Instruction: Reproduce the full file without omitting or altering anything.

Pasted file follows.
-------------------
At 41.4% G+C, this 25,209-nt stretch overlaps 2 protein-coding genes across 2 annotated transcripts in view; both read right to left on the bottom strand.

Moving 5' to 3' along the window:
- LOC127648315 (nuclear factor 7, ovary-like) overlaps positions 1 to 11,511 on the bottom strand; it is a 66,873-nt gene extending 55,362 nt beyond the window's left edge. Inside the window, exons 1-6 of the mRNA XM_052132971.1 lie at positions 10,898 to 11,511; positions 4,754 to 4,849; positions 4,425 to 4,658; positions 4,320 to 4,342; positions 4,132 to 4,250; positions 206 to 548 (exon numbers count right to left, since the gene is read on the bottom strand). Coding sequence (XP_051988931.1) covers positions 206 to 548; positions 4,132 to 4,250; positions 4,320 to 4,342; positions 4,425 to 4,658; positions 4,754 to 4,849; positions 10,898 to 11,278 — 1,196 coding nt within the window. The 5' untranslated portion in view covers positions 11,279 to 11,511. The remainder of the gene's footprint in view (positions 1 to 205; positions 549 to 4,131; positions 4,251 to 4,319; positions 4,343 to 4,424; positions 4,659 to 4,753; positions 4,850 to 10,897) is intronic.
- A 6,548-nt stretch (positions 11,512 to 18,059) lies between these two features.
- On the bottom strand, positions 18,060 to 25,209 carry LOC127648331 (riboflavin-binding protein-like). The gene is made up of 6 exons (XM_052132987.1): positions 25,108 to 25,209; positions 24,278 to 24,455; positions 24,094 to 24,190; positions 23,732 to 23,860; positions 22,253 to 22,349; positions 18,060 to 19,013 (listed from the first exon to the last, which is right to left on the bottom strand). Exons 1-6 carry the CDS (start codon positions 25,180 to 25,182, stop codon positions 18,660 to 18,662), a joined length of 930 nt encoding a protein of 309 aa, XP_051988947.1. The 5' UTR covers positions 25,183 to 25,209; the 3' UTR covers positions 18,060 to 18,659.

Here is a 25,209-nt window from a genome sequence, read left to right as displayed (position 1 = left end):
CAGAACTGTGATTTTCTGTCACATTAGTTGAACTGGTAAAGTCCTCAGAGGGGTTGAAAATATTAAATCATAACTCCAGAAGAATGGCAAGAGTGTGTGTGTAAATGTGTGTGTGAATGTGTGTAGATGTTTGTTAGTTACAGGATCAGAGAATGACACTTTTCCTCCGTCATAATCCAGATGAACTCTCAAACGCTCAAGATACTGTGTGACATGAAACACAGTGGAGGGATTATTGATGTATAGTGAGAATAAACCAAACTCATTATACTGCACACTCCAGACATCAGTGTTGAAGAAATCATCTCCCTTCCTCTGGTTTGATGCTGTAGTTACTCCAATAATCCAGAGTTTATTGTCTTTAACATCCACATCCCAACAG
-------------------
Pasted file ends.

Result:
At 41.4% G+C, this 25,209-nt stretch overlaps 2 protein-coding genes across 2 annotated transcripts in view; both read right to left on the bottom strand.

Moving 5' to 3' along the window:
- LOC127648315 (nuclear factor 7, ovary-like) overlaps positions 1 to 11,511 on the bottom strand; it is a 66,873-nt gene extending 55,362 nt beyond the window's left edge. Inside the window, exons 1-6 of the mRNA XM_052132971.1 lie at positions 10,898 to 11,511; positions 4,754 to 4,849; positions 4,425 to 4,658; positions 4,320 to 4,342; positions 4,132 to 4,250; positions 206 to 548 (exon numbers count right to left, since the gene is read on the bottom strand). Coding sequence (XP_051988931.1) covers positions 206 to 548; positions 4,132 to 4,250; positions 4,320 to 4,342; positions 4,425 to 4,658; positions 4,754 to 4,849; positions 10,898 to 11,278 — 1,196 coding nt within the window. The 5' untranslated portion in view covers positions 11,279 to 11,511. The remainder of the gene's footprint in view (positions 1 to 205; positions 549 to 4,131; positions 4,251 to 4,319; positions 4,343 to 4,424; positions 4,659 to 4,753; positions 4,850 to 10,897) is intronic.
- A 6,548-nt stretch (positions 11,512 to 18,059) lies between these two features.
- On the bottom strand, positions 18,060 to 25,209 carry LOC127648331 (riboflavin-binding protein-like). The gene is made up of 6 exons (XM_052132987.1): positions 25,108 to 25,209; positions 24,278 to 24,455; positions 24,094 to 24,190; positions 23,732 to 23,860; positions 22,253 to 22,349; positions 18,060 to 19,013 (listed from the first exon to the last, which is right to left on the bottom strand). Exons 1-6 carry the CDS (start codon positions 25,180 to 25,182, stop codon positions 18,660 to 18,662), a joined length of 930 nt encoding a protein of 309 aa, XP_051988947.1. The 5' UTR covers positions 25,183 to 25,209; the 3' UTR covers positions 18,060 to 18,659.

Here is a 25,209-nt window from a genome sequence, read left to right as displayed (position 1 = left end):
CAGAACTGTGATTTTCTGTCACATTAGTTGAACTGGTAAAGTCCTCAGAGGGGTTGAAAATATTAAATCATAACTCCAGAAGAATGGCAAGAGTGTGTGTGTAAATGTGTGTGTGAATGTGTGTAGATGTTTGTTAGTTACAGGATCAGAGAATGACACTTTTCCTCCGTCATAATCCAGATGAACTCTCAAACGCTCAAGATACTGTGTGACATGAAACACAGTGGAGGGATTATTGATGTATAGTGAGAATAAACCAAACTCATTATACTGCACACTCCAGACATCAGTGTTGAAGAAATCATCTCCCTTCCTCTGGTTTGATGCTGTAGTTACTCCAATAATCCAGAGTTTATTGTCTTTAACATCCACATCCCAACAG